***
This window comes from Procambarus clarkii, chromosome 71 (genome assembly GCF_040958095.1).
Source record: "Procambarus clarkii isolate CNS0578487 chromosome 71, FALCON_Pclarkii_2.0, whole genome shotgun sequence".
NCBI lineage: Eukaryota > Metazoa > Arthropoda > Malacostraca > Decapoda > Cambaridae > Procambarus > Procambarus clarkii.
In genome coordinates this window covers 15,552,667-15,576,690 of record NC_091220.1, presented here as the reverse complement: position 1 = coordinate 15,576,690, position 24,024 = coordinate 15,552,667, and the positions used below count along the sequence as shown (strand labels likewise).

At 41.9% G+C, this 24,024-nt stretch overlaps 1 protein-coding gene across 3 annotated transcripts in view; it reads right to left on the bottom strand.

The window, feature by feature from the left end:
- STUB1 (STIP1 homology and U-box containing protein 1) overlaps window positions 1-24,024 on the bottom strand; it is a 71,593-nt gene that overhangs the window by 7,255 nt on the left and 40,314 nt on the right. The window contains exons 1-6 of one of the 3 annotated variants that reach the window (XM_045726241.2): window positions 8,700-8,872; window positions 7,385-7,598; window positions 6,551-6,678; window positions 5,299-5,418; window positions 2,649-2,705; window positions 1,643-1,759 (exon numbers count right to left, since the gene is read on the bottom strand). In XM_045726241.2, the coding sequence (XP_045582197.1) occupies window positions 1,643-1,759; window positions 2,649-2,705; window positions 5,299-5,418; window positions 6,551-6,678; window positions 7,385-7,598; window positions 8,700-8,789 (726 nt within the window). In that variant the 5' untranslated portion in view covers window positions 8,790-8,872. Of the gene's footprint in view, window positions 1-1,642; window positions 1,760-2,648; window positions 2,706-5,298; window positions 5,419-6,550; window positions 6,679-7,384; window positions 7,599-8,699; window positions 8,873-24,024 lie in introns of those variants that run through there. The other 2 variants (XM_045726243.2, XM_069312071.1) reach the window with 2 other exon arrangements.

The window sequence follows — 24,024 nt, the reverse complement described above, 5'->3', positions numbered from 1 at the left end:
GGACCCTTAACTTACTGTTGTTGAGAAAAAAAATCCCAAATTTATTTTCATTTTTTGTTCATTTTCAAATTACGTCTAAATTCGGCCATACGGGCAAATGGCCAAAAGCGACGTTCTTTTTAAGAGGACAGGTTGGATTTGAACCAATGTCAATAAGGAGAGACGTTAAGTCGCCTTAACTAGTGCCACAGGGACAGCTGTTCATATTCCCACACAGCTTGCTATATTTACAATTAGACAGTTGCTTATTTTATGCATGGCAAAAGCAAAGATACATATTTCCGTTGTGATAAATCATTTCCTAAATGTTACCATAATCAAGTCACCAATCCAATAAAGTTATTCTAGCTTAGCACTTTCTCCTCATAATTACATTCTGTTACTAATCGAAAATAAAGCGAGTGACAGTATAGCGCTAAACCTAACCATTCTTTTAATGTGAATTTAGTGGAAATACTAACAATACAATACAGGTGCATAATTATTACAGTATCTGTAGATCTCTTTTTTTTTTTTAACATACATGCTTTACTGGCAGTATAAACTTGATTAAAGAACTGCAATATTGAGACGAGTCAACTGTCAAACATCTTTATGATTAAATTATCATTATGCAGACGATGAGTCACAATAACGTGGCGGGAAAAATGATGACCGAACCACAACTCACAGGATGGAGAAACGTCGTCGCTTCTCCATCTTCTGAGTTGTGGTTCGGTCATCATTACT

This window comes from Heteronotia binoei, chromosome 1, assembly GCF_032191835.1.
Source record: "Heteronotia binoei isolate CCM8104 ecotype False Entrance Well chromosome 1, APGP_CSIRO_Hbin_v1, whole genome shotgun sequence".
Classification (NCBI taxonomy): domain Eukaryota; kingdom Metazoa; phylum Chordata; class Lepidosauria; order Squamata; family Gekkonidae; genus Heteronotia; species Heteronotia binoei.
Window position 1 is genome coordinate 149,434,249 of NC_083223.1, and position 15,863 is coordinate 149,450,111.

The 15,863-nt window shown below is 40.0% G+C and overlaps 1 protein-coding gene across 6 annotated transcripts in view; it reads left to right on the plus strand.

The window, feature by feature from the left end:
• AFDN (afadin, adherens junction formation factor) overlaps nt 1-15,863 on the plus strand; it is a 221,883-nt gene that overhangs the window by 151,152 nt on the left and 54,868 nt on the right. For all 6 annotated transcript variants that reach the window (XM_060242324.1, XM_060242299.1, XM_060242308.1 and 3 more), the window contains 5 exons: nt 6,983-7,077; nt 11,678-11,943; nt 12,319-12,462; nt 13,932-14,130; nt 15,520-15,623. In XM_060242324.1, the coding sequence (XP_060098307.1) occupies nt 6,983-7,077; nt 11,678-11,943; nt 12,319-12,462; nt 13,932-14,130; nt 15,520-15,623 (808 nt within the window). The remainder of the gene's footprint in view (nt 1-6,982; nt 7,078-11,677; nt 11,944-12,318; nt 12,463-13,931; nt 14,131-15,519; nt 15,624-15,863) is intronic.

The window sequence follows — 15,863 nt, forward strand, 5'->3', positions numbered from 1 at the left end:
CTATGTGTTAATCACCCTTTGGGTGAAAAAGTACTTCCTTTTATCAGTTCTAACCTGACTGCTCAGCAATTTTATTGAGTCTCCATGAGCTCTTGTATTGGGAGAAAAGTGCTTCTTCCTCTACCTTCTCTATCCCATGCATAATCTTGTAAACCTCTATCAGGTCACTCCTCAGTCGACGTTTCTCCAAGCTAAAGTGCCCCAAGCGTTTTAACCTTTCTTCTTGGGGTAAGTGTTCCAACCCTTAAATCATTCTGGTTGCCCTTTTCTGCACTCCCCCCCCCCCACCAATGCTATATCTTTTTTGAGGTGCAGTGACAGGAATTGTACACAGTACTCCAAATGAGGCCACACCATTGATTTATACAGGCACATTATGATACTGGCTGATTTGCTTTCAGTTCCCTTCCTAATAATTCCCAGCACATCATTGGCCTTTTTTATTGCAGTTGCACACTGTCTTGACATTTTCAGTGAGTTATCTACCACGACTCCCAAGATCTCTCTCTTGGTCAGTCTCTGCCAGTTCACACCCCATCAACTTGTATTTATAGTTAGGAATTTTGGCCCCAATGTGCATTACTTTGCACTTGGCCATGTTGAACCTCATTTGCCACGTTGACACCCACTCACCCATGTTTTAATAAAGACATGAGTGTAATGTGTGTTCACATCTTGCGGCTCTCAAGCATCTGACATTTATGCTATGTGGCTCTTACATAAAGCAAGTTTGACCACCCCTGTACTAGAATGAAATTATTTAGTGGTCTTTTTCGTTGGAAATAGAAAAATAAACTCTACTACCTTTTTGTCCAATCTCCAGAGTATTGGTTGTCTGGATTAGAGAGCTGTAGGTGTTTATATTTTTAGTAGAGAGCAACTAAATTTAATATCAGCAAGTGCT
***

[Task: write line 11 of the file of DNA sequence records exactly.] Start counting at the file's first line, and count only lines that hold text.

Source record: "Heteronotia binoei isolate CCM8104 ecotype False Entrance Well chromosome 1, APGP_CSIRO_Hbin_v1, whole genome shotgun sequence".